A variational autoencoder for 20CR

An autoencoder is a pair of neural nets: one of them (the encoder) compresses an input field into a low-dimensional ‘latent space’, and the other (the generator or decoder) expands the small latent space representation back into the input field. They are trained as a pair - optimising to make generator(encoder(input)) as close to the original input as possible. Effectively an autoencoder learns an effective compressed representation of the original data.

A variational autoencoder is an autoencoder where the generator network can be used independently of the encoder to generate new states similar to the original inputs. This means constraining the latent space to be continuous (two close points in the latent space should produce two similar states when decoded), and complete (any point sampled from the latent space should give ‘meaningful’ content once decoded).

After some experimentation I chose an autoencoder with eight convolutional layers, encoding the features as a 100-dimensional latent space. I failed to get the traditional variational autoencoder design to work, so I adopted a simpler approach: regularising the latent space by explicitly forcing it to have zero mean and unit standard deviation, and perturbing it with gaussian noise.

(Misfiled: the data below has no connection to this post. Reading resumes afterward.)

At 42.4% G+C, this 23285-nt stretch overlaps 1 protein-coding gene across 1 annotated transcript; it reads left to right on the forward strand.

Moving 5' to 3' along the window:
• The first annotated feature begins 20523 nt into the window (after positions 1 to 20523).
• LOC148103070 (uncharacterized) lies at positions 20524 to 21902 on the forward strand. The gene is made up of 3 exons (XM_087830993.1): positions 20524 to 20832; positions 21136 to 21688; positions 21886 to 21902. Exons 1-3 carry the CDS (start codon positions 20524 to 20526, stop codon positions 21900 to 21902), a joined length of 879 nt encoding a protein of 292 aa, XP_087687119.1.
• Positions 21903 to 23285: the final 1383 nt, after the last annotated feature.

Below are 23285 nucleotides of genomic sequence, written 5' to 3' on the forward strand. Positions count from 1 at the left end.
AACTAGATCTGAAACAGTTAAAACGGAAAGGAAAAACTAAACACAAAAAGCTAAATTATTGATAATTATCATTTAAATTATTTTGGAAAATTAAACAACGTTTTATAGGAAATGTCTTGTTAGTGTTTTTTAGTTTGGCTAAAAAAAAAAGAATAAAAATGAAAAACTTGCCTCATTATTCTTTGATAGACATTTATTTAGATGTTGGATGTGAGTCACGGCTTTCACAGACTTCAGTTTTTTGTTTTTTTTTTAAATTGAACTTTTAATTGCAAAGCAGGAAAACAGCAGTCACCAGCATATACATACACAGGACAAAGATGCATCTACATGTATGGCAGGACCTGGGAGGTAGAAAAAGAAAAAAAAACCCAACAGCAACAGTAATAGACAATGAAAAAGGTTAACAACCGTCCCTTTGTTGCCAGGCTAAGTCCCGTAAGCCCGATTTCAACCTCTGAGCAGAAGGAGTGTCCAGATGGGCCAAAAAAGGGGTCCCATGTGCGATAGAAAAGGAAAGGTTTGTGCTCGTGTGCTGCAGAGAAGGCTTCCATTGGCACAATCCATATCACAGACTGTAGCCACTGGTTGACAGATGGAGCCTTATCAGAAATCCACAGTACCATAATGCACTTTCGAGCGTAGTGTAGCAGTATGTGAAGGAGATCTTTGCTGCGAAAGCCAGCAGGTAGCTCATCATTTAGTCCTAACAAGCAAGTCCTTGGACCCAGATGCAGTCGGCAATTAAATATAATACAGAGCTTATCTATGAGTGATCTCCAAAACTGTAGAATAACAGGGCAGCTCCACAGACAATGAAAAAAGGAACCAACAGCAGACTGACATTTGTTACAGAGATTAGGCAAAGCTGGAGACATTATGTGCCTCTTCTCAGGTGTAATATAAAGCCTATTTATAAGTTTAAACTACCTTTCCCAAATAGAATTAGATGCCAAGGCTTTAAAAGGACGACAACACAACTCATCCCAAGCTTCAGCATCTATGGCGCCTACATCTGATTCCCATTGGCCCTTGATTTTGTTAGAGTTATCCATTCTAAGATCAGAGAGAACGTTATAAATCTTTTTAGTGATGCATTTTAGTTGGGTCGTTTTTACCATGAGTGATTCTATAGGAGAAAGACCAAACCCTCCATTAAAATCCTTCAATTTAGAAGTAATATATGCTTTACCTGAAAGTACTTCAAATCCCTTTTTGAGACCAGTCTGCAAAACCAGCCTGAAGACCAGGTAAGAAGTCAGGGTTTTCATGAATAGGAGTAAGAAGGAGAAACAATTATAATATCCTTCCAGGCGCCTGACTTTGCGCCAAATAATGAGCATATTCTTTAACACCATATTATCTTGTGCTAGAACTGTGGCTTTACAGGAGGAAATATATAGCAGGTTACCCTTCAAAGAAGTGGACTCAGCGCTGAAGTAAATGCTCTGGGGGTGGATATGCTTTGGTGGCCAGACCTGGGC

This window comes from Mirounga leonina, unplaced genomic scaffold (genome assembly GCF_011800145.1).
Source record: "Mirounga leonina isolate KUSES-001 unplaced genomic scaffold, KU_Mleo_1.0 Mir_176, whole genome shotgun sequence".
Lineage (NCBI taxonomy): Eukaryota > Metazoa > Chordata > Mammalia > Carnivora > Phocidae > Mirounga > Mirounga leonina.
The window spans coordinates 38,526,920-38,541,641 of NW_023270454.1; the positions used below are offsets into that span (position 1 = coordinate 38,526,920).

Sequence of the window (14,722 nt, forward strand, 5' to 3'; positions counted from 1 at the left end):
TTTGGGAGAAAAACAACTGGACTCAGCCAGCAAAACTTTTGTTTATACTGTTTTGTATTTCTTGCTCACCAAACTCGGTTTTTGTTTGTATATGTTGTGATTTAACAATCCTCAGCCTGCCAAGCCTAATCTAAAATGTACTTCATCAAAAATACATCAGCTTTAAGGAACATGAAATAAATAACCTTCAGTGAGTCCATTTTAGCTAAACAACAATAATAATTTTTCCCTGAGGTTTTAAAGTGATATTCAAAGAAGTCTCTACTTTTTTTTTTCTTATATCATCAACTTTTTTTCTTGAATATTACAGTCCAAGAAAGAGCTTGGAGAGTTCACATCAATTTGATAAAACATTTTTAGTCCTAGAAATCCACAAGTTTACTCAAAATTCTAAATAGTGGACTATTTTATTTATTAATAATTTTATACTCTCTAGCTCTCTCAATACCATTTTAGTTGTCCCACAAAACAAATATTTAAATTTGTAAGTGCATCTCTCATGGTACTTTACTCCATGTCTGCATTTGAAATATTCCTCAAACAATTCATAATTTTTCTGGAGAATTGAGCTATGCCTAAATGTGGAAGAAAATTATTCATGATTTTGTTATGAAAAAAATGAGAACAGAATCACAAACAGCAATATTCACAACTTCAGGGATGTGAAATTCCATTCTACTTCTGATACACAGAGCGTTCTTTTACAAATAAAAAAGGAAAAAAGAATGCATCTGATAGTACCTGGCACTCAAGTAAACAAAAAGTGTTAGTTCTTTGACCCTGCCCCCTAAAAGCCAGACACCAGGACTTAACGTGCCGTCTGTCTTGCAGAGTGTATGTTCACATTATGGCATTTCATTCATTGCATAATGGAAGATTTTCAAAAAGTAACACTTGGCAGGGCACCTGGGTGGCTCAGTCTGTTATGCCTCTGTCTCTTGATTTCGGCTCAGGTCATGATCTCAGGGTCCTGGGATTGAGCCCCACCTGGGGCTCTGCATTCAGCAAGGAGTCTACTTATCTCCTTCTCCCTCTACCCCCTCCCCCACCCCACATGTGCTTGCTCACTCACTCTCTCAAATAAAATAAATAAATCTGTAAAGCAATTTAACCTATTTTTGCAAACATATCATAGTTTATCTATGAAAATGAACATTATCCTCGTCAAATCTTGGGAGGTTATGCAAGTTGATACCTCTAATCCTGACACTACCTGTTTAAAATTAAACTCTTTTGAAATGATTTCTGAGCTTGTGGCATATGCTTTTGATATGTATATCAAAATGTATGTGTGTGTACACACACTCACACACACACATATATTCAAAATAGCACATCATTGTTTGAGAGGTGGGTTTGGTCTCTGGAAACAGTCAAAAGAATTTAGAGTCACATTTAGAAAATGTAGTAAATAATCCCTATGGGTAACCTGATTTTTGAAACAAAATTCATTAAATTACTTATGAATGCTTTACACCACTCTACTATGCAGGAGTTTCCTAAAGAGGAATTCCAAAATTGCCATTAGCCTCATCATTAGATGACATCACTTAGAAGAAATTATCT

Model structure for the variational autoencoder (Source code).

The autoencoder is specified as five models:

  • An encoder
  • A generator
  • A noise model
  • An autoencoder = generator(encoder())
  • A variational autoencoder = generator(noise(encoder()))

Then training the variational autoencoder model sets the weights in the encoder and the generator, while maintaining a regularised latent space, and we can deploy the autoencoder (without noise) and generator models using those weights.

To test the model, run the autoencoder on 20CRv2c fields not used in the training process:


Validation of the autoencoder. Top panel: T2m, mslp, u and v winds in the original 20CRv3 (at one point in time). Botom panel: same, but after autoencoding. The four scatter-plots compare orignal and encoded values for the four variables. (Validation source code).